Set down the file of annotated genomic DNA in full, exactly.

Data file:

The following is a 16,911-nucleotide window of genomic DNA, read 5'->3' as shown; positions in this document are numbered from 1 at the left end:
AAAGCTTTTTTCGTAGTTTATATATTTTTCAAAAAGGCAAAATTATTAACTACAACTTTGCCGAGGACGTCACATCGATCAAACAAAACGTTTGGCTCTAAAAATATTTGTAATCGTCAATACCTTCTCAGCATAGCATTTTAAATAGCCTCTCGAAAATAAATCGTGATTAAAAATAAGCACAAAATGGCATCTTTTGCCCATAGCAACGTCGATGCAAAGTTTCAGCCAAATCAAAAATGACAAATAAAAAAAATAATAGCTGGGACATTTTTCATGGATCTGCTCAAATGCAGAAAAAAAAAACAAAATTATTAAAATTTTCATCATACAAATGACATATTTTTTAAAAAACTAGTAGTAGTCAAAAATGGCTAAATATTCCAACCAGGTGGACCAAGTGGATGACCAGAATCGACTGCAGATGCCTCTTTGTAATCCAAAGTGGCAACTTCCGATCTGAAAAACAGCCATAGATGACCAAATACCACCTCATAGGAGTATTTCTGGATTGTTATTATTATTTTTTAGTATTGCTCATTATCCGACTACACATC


The following is a 16,911-nucleotide window of genomic DNA, read 5'->3' as shown; positions in this document are numbered from 1 at the left end:
AAAGCTTTTTTCGTAGTTTATATATTTTTCAAAAAGGCAAAATTATTAACTACAACTTTGCCGAGGACGTCACATCGATCAAACAAAACGTTTGGCTCTAAAAATATTTGTAATCGTCAATACCTTCTCAGCATAGCATTTTAAATAGCCTCTCGAAAATAAATCGTGATTAAAAATAAGCACAAAATGGCATCTTTTGCCCATAGCAACGTCGATGCAAAGTTTCAGCCAAATCAAAAATGACAAATAAAAAAAATAATAGCTGGGACATTTTTCATGGATCTGCTCAAATGCAGAAAAAAAAAACAAAATTATTAAAATTTTCATCATACAAATGACATATTTTTTAAAAAACTAGTAGTAGTCAAAAATGGCTAAATATTCCAACCAGGTGGACCAAGTGGATGACCAGAATCGACTGCAGATGCCTCTTTGTAATCCAAAGTGGCAACTTCCGATCTGAAAAACAGCCATAGATGACCAAATACCACCTCATAGGAGTATTTCTGGATTGTTATTATTATTTTTTAGTATTGCTCATTATCCGACTACACATC